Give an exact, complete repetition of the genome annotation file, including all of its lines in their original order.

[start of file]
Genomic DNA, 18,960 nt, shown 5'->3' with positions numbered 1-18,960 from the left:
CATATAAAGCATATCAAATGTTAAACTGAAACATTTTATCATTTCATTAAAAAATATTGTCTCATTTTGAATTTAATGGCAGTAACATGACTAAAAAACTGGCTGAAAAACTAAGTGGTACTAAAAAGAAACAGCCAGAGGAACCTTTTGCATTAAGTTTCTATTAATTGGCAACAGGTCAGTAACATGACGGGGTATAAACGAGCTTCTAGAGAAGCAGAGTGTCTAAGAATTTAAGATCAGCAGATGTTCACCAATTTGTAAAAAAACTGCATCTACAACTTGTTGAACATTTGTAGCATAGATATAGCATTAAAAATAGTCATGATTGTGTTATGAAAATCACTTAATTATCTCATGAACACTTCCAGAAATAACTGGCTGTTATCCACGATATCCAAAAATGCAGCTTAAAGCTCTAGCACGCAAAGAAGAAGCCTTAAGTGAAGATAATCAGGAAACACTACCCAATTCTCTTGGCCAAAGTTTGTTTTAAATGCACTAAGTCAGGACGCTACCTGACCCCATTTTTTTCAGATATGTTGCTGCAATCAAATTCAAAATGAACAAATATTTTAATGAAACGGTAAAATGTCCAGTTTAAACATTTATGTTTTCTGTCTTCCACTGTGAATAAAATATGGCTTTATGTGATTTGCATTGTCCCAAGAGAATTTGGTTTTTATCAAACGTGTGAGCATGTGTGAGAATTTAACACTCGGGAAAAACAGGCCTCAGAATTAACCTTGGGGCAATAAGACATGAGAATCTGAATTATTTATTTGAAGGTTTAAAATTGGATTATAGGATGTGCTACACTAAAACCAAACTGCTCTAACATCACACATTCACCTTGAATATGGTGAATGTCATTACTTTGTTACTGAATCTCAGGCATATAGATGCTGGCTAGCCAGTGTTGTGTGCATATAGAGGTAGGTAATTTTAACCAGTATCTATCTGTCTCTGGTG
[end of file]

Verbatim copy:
Genomic DNA, 18,960 nt, shown 5'->3' with positions numbered 1-18,960 from the left:
CATATAAAGCATATCAAATGTTAAACTGAAACATTTTATCATTTCATTAAAAAATATTGTCTCATTTTGAATTTAATGGCAGTAACATGACTAAAAAACTGGCTGAAAAACTAAGTGGTACTAAAAAGAAACAGCCAGAGGAACCTTTTGCATTAAGTTTCTATTAATTGGCAACAGGTCAGTAACATGACGGGGTATAAACGAGCTTCTAGAGAAGCAGAGTGTCTAAGAATTTAAGATCAGCAGATGTTCACCAATTTGTAAAAAAACTGCATCTACAACTTGTTGAACATTTGTAGCATAGATATAGCATTAAAAATAGTCATGATTGTGTTATGAAAATCACTTAATTATCTCATGAACACTTCCAGAAATAACTGGCTGTTATCCACGATATCCAAAAATGCAGCTTAAAGCTCTAGCACGCAAAGAAGAAGCCTTAAGTGAAGATAATCAGGAAACACTACCCAATTCTCTTGGCCAAAGTTTGTTTTAAATGCACTAAGTCAGGACGCTACCTGACCCCATTTTTTTCAGATATGTTGCTGCAATCAAATTCAAAATGAACAAATATTTTAATGAAACGGTAAAATGTCCAGTTTAAACATTTATGTTTTCTGTCTTCCACTGTGAATAAAATATGGCTTTATGTGATTTGCATTGTCCCAAGAGAATTTGGTTTTTATCAAACGTGTGAGCATGTGTGAGAATTTAACACTCGGGAAAAACAGGCCTCAGAATTAACCTTGGGGCAATAAGACATGAGAATCTGAATTATTTATTTGAAGGTTTAAAATTGGATTATAGGATGTGCTACACTAAAACCAAACTGCTCTAACATCACACATTCACCTTGAATATGGTGAATGTCATTACTTTGTTACTGAATCTCAGGCATATAGATGCTGGCTAGCCAGTGTTGTGTGCATATAGAGGTAGGTAATTTTAACCAGTATCTATCTGTCTCTGGTG